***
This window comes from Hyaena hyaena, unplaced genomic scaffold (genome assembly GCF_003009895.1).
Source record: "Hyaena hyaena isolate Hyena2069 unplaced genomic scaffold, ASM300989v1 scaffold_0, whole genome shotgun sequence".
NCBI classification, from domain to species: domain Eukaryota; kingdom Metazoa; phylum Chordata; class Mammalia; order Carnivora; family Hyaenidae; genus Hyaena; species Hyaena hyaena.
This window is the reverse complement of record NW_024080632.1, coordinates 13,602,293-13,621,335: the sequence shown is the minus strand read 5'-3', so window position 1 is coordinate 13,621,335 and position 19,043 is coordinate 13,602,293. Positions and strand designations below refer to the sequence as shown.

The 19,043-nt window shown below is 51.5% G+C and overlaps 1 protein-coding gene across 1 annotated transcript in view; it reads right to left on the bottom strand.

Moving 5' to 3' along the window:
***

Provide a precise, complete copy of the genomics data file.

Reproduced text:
This window comes from Hyaena hyaena, unplaced genomic scaffold (genome assembly GCF_003009895.1).
Source record: "Hyaena hyaena isolate Hyena2069 unplaced genomic scaffold, ASM300989v1 scaffold_0, whole genome shotgun sequence".
NCBI classification, from domain to species: domain Eukaryota; kingdom Metazoa; phylum Chordata; class Mammalia; order Carnivora; family Hyaenidae; genus Hyaena; species Hyaena hyaena.
This window is the reverse complement of record NW_024080632.1, coordinates 13,602,293-13,621,335: the sequence shown is the minus strand read 5'-3', so window position 1 is coordinate 13,621,335 and position 19,043 is coordinate 13,602,293. Positions and strand designations below refer to the sequence as shown.

The 19,043-nt window shown below is 51.5% G+C and overlaps 1 protein-coding gene across 1 annotated transcript in view; it reads right to left on the bottom strand.

Moving 5' to 3' along the window: